Indie Film-Making Is Not For Everyone?

When I was a teenager the way I saw my future changed from week to week.

If I was acting, I wanted to do that. When I was singing, that was my dream. Film-making one week, acting another, songwriting or some other type of writing the following week. And of course, I wanted to be a wife, mother, etc…

By my late teens, I had pushed aside film-making and acting for the world of touring as a contemporary Christian recording artist/songwriter. From the age of seventeen to twenty-four that was who I was. Then I met Jay Liner, and I became a wife, then a mother. And for the next fifteen years I loved being Jay’s wife and raising our six kids. After thirty years – I still do. (You can read more about me HERE).

My husband and I have a lot in common.

When you meet that someone who rocks your world, yes, I just said that, you usually will find that you have some things in common.

Still understanding and misunderstanding each other after thirty years.

We were no different. We were both creatives. Not long after we met he literally asked if I wanted to see his sketches (thankfully there was nothing sketchy about him). My husband, Jay, and I do share many things. A passion for Jesus, family and expressing those passions creatively. But the last part about creativity is approached by each of us in very different ways.

Embrace Your differences.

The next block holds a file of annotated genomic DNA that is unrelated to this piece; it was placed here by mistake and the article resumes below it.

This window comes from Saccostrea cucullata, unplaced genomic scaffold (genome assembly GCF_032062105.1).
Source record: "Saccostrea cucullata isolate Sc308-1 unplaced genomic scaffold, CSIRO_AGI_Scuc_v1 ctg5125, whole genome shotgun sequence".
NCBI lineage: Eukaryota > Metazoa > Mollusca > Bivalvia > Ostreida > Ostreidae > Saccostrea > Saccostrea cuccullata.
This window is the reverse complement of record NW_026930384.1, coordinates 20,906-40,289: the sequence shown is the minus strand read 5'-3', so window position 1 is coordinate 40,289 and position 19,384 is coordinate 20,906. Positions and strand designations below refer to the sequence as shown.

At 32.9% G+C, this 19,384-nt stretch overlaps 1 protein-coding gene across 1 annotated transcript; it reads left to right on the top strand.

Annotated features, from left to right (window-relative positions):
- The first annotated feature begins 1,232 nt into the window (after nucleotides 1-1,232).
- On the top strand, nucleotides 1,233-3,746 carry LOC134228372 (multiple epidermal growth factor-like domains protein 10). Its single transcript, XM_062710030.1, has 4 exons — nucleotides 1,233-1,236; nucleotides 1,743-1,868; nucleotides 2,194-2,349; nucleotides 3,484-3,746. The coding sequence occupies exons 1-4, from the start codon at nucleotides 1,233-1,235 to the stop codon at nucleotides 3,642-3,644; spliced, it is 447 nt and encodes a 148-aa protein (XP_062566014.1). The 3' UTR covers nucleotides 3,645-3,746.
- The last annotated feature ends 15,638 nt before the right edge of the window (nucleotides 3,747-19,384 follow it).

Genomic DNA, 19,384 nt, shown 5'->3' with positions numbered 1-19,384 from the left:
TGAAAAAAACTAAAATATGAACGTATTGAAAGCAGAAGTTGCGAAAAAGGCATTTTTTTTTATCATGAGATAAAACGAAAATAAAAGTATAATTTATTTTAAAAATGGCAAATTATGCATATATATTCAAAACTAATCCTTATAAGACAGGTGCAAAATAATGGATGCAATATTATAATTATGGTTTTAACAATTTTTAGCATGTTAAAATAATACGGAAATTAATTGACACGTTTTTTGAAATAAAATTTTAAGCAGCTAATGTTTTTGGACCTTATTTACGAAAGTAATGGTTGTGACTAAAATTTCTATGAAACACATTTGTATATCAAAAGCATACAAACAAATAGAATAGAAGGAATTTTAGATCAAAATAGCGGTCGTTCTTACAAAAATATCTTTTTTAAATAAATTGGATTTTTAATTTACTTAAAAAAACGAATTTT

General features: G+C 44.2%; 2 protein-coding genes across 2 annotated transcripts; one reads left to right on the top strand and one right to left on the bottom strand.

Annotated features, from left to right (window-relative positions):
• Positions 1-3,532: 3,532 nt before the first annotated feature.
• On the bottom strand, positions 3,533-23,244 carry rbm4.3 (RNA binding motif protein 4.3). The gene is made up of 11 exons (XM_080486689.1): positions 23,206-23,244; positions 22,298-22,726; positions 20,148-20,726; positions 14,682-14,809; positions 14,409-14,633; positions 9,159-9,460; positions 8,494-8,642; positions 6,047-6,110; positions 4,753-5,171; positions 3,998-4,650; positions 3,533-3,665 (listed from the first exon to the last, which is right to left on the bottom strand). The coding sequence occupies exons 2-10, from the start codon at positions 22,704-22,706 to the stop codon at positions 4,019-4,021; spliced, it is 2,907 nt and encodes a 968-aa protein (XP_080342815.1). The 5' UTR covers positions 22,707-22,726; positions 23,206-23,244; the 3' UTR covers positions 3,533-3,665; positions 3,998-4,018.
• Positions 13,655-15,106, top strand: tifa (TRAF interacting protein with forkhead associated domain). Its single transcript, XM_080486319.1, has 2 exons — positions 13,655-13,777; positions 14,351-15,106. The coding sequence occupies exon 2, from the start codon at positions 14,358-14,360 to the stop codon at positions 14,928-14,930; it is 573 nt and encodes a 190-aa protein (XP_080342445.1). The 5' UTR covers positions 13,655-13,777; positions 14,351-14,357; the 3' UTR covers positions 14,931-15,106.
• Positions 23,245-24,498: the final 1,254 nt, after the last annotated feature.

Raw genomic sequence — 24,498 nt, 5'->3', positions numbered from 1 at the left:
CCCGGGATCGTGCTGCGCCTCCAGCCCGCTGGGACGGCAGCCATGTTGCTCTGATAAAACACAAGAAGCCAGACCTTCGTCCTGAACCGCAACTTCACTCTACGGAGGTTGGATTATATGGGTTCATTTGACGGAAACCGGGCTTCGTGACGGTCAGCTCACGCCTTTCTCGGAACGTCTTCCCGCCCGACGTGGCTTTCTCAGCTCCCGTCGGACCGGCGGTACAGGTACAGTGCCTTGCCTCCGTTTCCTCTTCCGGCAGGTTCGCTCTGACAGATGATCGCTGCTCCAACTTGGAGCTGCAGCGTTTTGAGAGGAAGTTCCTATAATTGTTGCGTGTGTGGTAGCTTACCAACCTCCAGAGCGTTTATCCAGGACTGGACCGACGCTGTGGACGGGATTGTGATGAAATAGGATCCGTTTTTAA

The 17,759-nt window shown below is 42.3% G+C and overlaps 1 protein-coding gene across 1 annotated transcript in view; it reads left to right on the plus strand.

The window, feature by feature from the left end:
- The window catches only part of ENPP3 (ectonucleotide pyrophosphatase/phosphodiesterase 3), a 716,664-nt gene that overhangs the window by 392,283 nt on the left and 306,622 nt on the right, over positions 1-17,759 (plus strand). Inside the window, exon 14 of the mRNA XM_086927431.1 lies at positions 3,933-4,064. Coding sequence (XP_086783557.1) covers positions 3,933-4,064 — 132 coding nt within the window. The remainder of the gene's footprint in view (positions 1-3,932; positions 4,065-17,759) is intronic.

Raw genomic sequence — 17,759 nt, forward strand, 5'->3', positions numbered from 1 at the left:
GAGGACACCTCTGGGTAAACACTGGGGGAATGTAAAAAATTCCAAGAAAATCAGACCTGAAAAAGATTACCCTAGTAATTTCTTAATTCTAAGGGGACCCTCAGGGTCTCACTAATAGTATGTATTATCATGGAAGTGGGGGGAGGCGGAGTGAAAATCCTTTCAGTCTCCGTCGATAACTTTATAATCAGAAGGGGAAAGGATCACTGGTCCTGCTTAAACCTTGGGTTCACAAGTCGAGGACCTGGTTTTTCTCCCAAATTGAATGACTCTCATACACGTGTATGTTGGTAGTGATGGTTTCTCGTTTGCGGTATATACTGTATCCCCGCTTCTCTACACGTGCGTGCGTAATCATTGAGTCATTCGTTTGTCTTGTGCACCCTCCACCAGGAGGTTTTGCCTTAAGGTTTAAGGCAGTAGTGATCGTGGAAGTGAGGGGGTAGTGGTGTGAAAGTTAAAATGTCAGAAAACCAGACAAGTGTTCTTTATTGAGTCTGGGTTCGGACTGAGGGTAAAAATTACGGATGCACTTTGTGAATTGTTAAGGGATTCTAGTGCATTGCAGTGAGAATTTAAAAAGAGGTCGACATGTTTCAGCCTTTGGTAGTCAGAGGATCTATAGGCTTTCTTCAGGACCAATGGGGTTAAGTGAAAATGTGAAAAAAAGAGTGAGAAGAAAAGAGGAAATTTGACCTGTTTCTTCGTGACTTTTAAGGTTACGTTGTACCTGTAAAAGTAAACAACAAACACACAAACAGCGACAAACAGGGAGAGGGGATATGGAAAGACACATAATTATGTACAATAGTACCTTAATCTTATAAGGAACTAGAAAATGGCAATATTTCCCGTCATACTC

Jay has a degree in Environmental Design. His expertise is typography and layout. He is artistically visual.  He is also a pastor at heart who loves people and wants to make them feel valuable. I, on the other hand, am a storyteller. Even the songs I wrote were stories. Ironically, stories are usually about people and I am not a people person. Something that Jay couldn’t understand.  But that was meant to change. When I started writing scripts I discovered that I wanted to see them brought to life. So I produced some of my plays. However,…

Producing the scripts forced me to get out from behind my laptop and interact with humans.

Jay liked this new side of me. So, when I mentioned my desire to write screenplays and start a production company with my son, Stefan, who was an accomplished commercial producer already, Jay got behind it 100%. In spite of the fact that it’s “not his thing”. In fact, Jay switched jobs to assure that his family members who were pursuing creative outlets professionally would have the margin to explore those careers without the added worry of finances. Jay is my hero.

Believing in what someone is doing and enjoying it are two different things.

The further I go in indie film-making with my son Stefan the clearer it becomes that it isn’t for everyone. I can write for hours. Brainstorm for days with the team at Liner House. Work on set for weeks made up of 14 hour days or longer (because for a producer the work doesn’t stop when the camera does).  Okay, I may not be able to edit – very well, storyboard – at all – that’s Ethan’s forte’, or create fabulous lighting. But I love working with the people that do.

Jay will occasionally come on set to lend moral support but he doesn’t like it. Waiting around for forty-five minutes to get a one minute shot isn’t his cup of tea. I can’t fathom why it isn’t. I love it. Even when things aren’t going the way we planned. I still love it.

Preparing to shoot the last scene of Season 1 of When Fact Met Fiction.
That being said, before you go into indie film-making – be very sure of a few things.
  1. You must be willing to do things you don’t like in order to do the things you love.